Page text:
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From Request/Response to Events

DZone's Guide to

From Request/Response to Events

Learn how to transition from the request/response model to event-based flows in your microservices.

· Microservices Zone ·
Free Resource

The new Gartner Critical Capabilities report explains how APIs and microservices enable digital leaders to deliver better B2B, open banking and mobile projects.

How to Transition From One to the Other Within Your Microservice Architecture

Generally, the internet is based on the traditional request/response (r/r) pattern and, for the most part, this is fine. However, within a deep microservice architecture you may want to have a message based system to ensure proper autonomy, isolate dependencies, and handle failures gracefully.

On the other hand, taking the message model all the way to the edge - the layer that serves the front end - you end up forcing the front-end, and your gateway, to adopt something like web sockets to send information back to the front-end. An architecture that demands coupling is not healthy.

In most cases the traditional Request/Response model works just fine for the front-end when it requests pages, assets, or data, so adopting websockets is not a natural strategy. However, some activity, especially when many microservices are involved, may risk timing out on the browser and even if they don't (because we are forcing the connection to stay open), the wait times become unnaturally long, timing out the user.

First, Think Differently

Maybe you think this a cop-out, but it is important that we shift our focus from the application to the user. When we were looking at the r/r model, the front end needed the response in order to complete the request and close the connection. In more fluent user experiences, however, we are more concerned with notifying the user, not the application - we are responding to the user's request.

Imagine a workflow where you are applying for an insurance product and the application has to go through identity verification, fraud detection, policy analysis etc. The user could sit in front of the screen and wait for the waiting icon to disappear, or we could tell the user that his application is being processed and we will let him know as soon as processing is completed in the next few minutes.

The user can get up and continue with his life and then get an email, or if we have an app, a push notification.

The goal is to let the user know, whichever way seems appropriate, and forcing the user to only be notified via the browser on the front end we developed is limiting.

Now, Let's Go Through the Flow

For simple services like things that do data lookups, etc., we should continue with the traditional r/r workflow. There is no need to complicate matters here (although you may want to look at Digital Osmosis).

For complicated, multi-step flows, the first step should respond immediately after placing the request into a message queue, and a notification identifier in a database. The initial request completes and both the front-end application and the users are freed.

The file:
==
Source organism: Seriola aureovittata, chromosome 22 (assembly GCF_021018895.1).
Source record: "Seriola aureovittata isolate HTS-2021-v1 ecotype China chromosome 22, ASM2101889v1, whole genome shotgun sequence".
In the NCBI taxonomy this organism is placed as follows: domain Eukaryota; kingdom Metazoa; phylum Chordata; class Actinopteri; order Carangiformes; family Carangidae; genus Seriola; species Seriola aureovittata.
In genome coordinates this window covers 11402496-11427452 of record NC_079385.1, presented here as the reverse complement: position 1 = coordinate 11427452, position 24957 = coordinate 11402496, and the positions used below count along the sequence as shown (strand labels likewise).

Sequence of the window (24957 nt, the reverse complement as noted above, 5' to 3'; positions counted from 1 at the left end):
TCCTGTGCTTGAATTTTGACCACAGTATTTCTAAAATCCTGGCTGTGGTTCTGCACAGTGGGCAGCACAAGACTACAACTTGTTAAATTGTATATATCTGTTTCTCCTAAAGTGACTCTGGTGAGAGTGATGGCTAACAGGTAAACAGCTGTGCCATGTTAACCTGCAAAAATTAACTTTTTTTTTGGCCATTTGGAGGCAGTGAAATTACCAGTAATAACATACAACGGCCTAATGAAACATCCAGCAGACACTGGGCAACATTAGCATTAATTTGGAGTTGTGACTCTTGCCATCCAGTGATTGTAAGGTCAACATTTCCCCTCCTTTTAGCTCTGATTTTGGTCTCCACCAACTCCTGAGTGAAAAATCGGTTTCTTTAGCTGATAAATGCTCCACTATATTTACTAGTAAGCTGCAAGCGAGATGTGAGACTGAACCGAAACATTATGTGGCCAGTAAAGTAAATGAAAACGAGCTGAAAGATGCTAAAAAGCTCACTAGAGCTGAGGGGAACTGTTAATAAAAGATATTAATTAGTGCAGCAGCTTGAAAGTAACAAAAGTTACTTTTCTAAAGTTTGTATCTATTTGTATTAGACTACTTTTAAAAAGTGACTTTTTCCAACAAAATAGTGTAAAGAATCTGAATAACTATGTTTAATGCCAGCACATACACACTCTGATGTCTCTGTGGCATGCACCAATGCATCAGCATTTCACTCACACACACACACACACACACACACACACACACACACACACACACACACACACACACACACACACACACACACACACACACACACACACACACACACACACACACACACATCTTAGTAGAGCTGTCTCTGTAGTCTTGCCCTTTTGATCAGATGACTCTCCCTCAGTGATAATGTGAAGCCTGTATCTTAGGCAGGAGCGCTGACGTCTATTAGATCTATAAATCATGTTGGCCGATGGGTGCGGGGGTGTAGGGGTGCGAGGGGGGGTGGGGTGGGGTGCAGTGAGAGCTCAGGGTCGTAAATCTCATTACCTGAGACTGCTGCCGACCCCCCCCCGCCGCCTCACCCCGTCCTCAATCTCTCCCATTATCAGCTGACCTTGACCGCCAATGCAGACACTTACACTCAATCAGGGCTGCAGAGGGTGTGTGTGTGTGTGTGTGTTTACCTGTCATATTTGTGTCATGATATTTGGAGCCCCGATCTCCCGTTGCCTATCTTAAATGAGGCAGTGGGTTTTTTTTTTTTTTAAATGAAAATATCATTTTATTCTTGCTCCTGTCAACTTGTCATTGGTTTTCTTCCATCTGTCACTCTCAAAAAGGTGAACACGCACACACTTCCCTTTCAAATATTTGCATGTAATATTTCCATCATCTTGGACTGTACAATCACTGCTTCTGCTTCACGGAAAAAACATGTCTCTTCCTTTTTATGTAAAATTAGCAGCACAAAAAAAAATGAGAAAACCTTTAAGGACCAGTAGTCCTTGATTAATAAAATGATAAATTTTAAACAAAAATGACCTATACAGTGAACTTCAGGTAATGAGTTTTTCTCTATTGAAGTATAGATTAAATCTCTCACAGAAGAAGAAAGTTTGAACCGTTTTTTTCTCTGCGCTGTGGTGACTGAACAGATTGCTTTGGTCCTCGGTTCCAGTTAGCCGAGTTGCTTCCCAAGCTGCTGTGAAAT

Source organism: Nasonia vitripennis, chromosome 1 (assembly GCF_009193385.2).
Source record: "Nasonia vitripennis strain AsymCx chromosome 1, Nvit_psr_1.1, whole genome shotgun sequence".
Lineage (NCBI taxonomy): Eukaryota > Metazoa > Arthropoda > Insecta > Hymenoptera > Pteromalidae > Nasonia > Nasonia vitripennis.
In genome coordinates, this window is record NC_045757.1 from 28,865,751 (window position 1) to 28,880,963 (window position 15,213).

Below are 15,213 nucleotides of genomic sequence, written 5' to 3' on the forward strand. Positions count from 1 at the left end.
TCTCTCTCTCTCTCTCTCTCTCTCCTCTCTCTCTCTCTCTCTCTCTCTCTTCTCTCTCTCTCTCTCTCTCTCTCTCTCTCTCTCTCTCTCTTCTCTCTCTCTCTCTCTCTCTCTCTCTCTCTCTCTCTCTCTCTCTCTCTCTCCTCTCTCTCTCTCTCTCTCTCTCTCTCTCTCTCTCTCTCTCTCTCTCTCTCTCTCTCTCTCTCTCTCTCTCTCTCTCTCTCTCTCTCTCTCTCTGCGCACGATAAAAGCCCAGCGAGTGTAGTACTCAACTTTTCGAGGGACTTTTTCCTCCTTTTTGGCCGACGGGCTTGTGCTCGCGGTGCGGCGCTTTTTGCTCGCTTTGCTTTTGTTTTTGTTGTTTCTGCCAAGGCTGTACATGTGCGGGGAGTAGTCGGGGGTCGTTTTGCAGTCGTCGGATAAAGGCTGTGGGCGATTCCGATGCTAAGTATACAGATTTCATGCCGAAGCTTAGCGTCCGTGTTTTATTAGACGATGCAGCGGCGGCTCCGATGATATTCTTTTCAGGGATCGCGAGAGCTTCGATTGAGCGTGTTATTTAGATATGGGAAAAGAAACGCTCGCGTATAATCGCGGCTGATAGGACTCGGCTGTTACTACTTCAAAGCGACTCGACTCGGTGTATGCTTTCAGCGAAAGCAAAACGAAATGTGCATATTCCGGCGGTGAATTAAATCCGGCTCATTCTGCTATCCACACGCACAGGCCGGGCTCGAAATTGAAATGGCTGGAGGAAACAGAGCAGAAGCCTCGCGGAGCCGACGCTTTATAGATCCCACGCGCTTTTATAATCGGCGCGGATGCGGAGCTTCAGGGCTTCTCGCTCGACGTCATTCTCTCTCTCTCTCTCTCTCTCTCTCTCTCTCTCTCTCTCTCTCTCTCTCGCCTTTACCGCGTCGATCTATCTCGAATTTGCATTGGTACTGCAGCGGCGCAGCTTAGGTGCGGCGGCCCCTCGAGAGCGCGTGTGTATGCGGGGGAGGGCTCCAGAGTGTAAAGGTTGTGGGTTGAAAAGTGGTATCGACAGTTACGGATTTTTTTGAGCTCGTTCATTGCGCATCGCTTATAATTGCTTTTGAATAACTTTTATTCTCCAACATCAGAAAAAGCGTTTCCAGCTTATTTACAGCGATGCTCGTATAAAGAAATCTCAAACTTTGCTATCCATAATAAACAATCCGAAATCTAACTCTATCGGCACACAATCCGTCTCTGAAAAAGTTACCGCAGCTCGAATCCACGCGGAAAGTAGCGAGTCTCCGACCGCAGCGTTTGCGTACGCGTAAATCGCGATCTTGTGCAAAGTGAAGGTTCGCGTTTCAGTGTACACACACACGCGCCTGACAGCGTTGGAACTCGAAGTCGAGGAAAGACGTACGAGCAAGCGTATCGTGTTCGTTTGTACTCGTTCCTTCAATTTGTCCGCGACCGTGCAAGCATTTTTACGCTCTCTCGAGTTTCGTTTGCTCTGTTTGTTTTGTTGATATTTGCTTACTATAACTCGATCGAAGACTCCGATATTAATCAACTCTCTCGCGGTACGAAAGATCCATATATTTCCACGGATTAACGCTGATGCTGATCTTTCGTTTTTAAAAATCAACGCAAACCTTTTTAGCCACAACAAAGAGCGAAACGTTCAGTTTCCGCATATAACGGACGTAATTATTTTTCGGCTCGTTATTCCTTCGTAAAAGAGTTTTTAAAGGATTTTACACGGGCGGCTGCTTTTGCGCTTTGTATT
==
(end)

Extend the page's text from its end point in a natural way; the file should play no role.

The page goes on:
Once this disconnect happens we can design our internal architecture to fit our expected needs and freely choose between event-based flows and direct request/response flows.

Once the incoming payload has been fully processed we place a message in a final message queue which then will get picked up by a notification service, which, with help from the ID we had stored in the DB, figures out how to notify the user.

This can still be via a websocket (but now our API Gateway doesn't need to support a websocket), or via email or device push for processes that take more than a minute.

Why Even Bother?

Now, naturally, this complicates matters, and if you are a good engineer, you want to keep complexity down. But message based workloads have advantages.

When we have multistep processes, which in turn may depend on external processes, we can have deep variations in completion times. Even while our system may be experiences regular loads, a downstream system may be experiences high loads, slowing down our services.

As response times increase, we risk timeouts, and also user uncertainty. When we are doing sensitive things, like opening a bank account, we don't want the user to interpret a slow service, or even a timeout error, to imply that he should hit submit again. We want to be told that 1) your request has been received, 2) we are processing it, 3) we'll let you know when we are done.

With sensitive requests that need to hop through many services, and again through services we don't control, we want to ensure that graceful recovery is possible. If we have a multistep process, and a step in the middle fails, we want to have graceful ways of trying again, without 1) loosing the initial request payload, 2) without further overburdening exhausted services and potentially bringing it down (i.e. think circuit breakers).

The message based flow, while more complex, allows for a more graceful way of handling complicated workloads. On the other hand, forcing message based flows all the way to the front-end introduces architectural constraints that may not be ideal, even unnatural. In order to have the best of both worlds we need a way to hand-over from one to the other as needed. But for this to be possible we need to shift from thinking that we are answering to our front end app to understanding that we are looking for the most natural way to communicate to the user.

The new Gartner Critical Capabilities for Full Lifecycle API Management report shows how CA Technologies helps digital leaders with their B2B, open banking, and mobile initiatives. Get your copy from CA Technologies.

Topics:
microservices ,tutorial ,event driven architecture

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